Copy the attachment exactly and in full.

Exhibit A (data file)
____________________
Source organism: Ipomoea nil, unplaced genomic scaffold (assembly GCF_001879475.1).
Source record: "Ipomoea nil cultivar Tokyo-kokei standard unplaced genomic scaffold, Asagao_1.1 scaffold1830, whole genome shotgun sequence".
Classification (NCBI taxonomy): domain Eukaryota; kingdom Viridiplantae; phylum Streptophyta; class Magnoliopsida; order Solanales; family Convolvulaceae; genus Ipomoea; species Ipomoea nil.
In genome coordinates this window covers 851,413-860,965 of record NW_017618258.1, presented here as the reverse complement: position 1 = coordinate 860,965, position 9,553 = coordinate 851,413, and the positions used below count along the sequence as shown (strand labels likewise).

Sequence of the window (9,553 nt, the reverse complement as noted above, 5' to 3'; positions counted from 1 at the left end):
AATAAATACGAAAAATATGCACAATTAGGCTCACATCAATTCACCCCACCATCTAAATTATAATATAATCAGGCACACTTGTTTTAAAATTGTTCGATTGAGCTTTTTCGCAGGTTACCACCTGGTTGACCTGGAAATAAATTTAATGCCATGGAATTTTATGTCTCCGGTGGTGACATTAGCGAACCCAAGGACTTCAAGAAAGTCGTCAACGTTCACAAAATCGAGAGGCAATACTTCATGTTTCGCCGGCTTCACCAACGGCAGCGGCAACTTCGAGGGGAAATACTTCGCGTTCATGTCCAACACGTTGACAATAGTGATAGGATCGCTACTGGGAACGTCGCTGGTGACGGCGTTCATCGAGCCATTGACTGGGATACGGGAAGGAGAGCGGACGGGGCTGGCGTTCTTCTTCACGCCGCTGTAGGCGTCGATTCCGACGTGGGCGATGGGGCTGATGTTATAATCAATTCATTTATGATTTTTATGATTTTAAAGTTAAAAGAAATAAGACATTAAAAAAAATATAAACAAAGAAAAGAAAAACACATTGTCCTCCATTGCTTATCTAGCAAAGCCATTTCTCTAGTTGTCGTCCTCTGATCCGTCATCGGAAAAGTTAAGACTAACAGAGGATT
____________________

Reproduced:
Source organism: Ipomoea nil, unplaced genomic scaffold (assembly GCF_001879475.1).
Source record: "Ipomoea nil cultivar Tokyo-kokei standard unplaced genomic scaffold, Asagao_1.1 scaffold1830, whole genome shotgun sequence".
Classification (NCBI taxonomy): domain Eukaryota; kingdom Viridiplantae; phylum Streptophyta; class Magnoliopsida; order Solanales; family Convolvulaceae; genus Ipomoea; species Ipomoea nil.
In genome coordinates this window covers 851,413-860,965 of record NW_017618258.1, presented here as the reverse complement: position 1 = coordinate 860,965, position 9,553 = coordinate 851,413, and the positions used below count along the sequence as shown (strand labels likewise).

Sequence of the window (9,553 nt, the reverse complement as noted above, 5' to 3'; positions counted from 1 at the left end):
AATAAATACGAAAAATATGCACAATTAGGCTCACATCAATTCACCCCACCATCTAAATTATAATATAATCAGGCACACTTGTTTTAAAATTGTTCGATTGAGCTTTTTCGCAGGTTACCACCTGGTTGACCTGGAAATAAATTTAATGCCATGGAATTTTATGTCTCCGGTGGTGACATTAGCGAACCCAAGGACTTCAAGAAAGTCGTCAACGTTCACAAAATCGAGAGGCAATACTTCATGTTTCGCCGGCTTCACCAACGGCAGCGGCAACTTCGAGGGGAAATACTTCGCGTTCATGTCCAACACGTTGACAATAGTGATAGGATCGCTACTGGGAACGTCGCTGGTGACGGCGTTCATCGAGCCATTGACTGGGATACGGGAAGGAGAGCGGACGGGGCTGGCGTTCTTCTTCACGCCGCTGTAGGCGTCGATTCCGACGTGGGCGATGGGGCTGATGTTATAATCAATTCATTTATGATTTTTATGATTTTAAAGTTAAAAGAAATAAGACATTAAAAAAAATATAAACAAAGAAAAGAAAAACACATTGTCCTCCATTGCTTATCTAGCAAAGCCATTTCTCTAGTTGTCGTCCTCTGATCCGTCATCGGAAAAGTTAAGACTAACAGAGGATT